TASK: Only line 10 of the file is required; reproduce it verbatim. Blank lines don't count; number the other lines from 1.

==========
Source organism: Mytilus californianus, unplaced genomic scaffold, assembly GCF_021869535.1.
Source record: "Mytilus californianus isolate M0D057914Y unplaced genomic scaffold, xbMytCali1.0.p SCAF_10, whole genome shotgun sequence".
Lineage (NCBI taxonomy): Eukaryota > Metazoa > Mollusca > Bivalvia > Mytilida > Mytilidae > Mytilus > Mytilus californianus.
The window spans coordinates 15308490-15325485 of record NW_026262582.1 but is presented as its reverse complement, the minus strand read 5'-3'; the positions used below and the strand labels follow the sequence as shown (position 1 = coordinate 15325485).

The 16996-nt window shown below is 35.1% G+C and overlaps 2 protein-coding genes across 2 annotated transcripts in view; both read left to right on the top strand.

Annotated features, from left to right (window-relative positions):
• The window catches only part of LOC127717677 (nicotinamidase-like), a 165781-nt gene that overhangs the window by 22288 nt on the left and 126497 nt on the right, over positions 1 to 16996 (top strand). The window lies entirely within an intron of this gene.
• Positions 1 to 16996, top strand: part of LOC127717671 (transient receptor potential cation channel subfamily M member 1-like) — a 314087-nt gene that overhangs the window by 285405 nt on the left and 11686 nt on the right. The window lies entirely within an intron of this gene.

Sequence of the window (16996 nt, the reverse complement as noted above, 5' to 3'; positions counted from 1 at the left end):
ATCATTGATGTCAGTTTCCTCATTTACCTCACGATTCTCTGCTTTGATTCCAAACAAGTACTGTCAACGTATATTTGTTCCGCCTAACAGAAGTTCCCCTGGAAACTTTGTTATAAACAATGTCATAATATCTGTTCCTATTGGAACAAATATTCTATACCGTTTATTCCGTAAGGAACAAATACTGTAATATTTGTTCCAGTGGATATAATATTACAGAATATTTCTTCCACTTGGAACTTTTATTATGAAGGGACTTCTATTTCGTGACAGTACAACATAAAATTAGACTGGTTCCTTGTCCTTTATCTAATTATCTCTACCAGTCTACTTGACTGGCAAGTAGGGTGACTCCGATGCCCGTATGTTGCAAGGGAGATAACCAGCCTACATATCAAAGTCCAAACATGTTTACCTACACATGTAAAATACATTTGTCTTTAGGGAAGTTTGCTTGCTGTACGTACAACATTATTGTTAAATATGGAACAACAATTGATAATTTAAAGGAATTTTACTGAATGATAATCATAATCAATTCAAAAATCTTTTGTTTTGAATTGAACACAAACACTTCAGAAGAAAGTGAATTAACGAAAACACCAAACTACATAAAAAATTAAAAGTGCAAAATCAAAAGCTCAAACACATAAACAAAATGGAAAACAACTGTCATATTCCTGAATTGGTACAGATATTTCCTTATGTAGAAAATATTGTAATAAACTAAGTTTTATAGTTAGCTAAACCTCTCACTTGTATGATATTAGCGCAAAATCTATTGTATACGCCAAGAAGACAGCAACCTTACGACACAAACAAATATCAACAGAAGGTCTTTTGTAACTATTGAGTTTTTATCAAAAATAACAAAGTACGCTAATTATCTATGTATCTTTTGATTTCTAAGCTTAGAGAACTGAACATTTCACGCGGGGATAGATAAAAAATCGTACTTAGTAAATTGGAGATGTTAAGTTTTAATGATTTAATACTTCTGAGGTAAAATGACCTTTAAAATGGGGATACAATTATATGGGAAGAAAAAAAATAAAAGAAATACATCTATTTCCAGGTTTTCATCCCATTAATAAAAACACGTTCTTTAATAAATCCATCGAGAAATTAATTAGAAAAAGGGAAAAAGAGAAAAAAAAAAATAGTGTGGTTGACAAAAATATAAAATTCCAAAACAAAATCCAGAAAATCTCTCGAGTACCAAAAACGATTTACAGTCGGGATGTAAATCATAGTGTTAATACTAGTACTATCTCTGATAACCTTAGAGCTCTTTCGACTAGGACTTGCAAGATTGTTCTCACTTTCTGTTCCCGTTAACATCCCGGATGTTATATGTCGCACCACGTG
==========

ATCATTGATGTCAGTTTCCTCATTTACCTCACGATTCTCTGCTTTGATTCCAAACAAGTACTGTCAACGTATATTTGTTCCGCCTAACAGAAGTTCCCCTGGAAACTTTGTTATAAACAATGTCATAATATCTGTTCCTATTGGAACAAATATTCTATACCGTTTATTCCGTAAGGAACAAATACTGTAATATTTGTTCCAGTGGATATAATATTACAGAATATTTCTTCCACTTGGAACTTTTATTATGAAGGGACTTCTATTTCGTGACAGTACAACATAAAATTAGACTGGTTCCTTGTCCTTTATCTAATTATCTCTACCAGTCTACTTGACTGGCAAGTAGGGTGACTCCGATGCCCGTATGTTGCAAGGGAGATAACCAGCCTACATATCAAAGTCCAAACATGTTTACCTACACATGTAAAATACATTTGTCTTTAGGGAAGTTTGCTTGCTGTACGTACAACATTATTGTTAAATATGGAACAACAATTGATAATTTAAAGGAATTTTACTGAATGATAATCATAATCAATTCAAAAATCTTTTGTTTTGAATTGAACACAAACACTTCAGAAGAAAGTGAATTAACGAAAACACCAAACTACATAAAAAATTAAAAGTGCAAAATCAAAAGCTCAAACACATAAACAAAATGGAAAACAACTGTCATATTCCTGAATTGGTACAGATATTTCCTTATGTAGAAAATATTGTAATAAACTAAGTTTTATAGTTAGCTAAACCTCTCACTTGTATGATATTAGCGCAAAATCTATTGTATACGCCAAGAAGACAGCAACCTTACGACACAAACAAATATCAACAGAAGGTCTTTTGTAACTATTGAGTTTTTATCAAAAATAACAAAGTACGCTAATTATCTATGTATCTTTTGATTTCTAAGCTTAGAGAACTGAACATTTCACGCGGGGATAGATAAAAAATCGTACTTAGTAAATTGGAGATGTTAAGTTTTAATGATTTAATACTTCTGAGGTAAAATGACCTTTAAAATGGGGATACAATTATATGGGAAGAAAAAAAATAAAAGAAATACATCTATTTCCAGGTTTTCATCCCATTAATAAAAACACGTTCTTTAATAAATCCATCGAGAAATTAATTAGAAAAAGGGAAAAAGAGAAAAAAAAAAATAGTGTGGTTGACAAAAATATAAAATTCCAAAACAAAATCCAGAAAATCTCTCGAGTACCAAAAACGATTTACAGTCGGGATGTAAATCATAGTGTTAATACTAGTACTATCTCTGATAACCTTAGAGCTCTTTCGACTAGGACTTGCAAGATTGTTCTCACTTTCTGTTCCCGTTAACATCCCGGATGTTATATGTCGCACCACGTG